I shoved two rolled up sweatshirts into my large black duffle bag. Tears lingered stubbornly in my eyes as I packed. My graduation gown hung on the back of bedroom door. Graduation came and went in a blur. It’s hard to believe that something I waited so long for was just an awkward moment. I’ve been making a habit of keeping Stevie’s smiles and warmth in my pocket because I still was in need of them. I scooped up two paperbacks and my hair brush, dropping them into my bag.
“So tomorrow, huh?” My dad stood in the doorway of my room with his hands in his pockets.
“I hope you understand,” I said as put the final t-shirts in the bag, then zipped it up.
“I’m proud of you. I think spend the summer traveling will be good for you,” he said. “Olive, Huck, and I will sure miss you,” he smiled.
“You are coming for Thanksgiving, we are going to watch the Macy’s Parade,” I beamed.
My dad shook his head in disgust, “Yuck, I’ll be there, but I know exactly how crazy that parade gets, I’ve been to it many times. I also know, you can’t stand crowds.”
“It’s important to make yourself uncomfortable,” I said this, thinking of Stevie’s and my list. That’s what we were doing even though that wasn’t a focus, it was a side effect. Jumping off cliffs into the water was important, I’m glad we did that.
“That’s a troubling thing for your father to hear as you pack your bags.”
“Sorry.” I sat down on my bed, and looked at my dad, feeling like a child. “Will you be okay?” I asked honestly just wanting an answer.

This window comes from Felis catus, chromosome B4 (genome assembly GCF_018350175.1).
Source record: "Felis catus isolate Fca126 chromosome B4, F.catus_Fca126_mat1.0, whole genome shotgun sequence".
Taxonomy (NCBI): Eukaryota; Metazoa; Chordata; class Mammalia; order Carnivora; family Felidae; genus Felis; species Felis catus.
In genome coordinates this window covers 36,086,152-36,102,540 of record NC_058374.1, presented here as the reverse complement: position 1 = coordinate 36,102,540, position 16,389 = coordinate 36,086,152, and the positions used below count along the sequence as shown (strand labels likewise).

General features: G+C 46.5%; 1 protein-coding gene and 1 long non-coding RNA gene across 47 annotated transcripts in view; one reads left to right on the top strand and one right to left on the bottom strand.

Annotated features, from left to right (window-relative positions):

“I think so,” he said.
“I think so,” I replied. Then I asked, “Do you think I’m making a mistake?”
“No, kid I don’t,” he said simply, then handed me my coat, “Bring this, but I’ll be sure to send you everything the moment you get settled.”’
“Thanks, dad,” I said meaning for everything.
The next morning, the sun was a big, undisturbed blinding orb in the sky. I tossed my back in the back of the car and closed the trunk. My eyelids were heavy from waking up so early, but dad insisted on taking us for 4 am pancakes. After piles of breakfast cakes and bacon, we started packing the car. My toes were tingling with anticipation a lot like I would imagine a dog feels like about before going on walks. Freedom and endless possibles and a mountain of the unknown were almost in the palm of my hands. Butterflies were in every bit of space inside of my body. It was here. I was on my way.
I slid into the tiny driver seat and eased my keys into the ignition. I was being very careful to enjoy every moment. I wouldn’t let stress rule my life. No one knows how low they’ll get; we shouldn’t waste it. I jabbed at the radio buttons until, I heard Hozier come on. I closed my eyes and pictured Stevie smiling and moving back and forth to the music with her hair stuffed into a baseball hat.
“I thought I was getting the first shift,” Benny said as he and Holden piled into the car.
I smiled, “Well I got carried away with the moment. I’ll go first,” I said, fastening my seat built.
“Alright then,” he laughed, doing the same.
“Are you ready? I asked.
“Yep, let’s go,” Benny said grabbing hold of my free hand.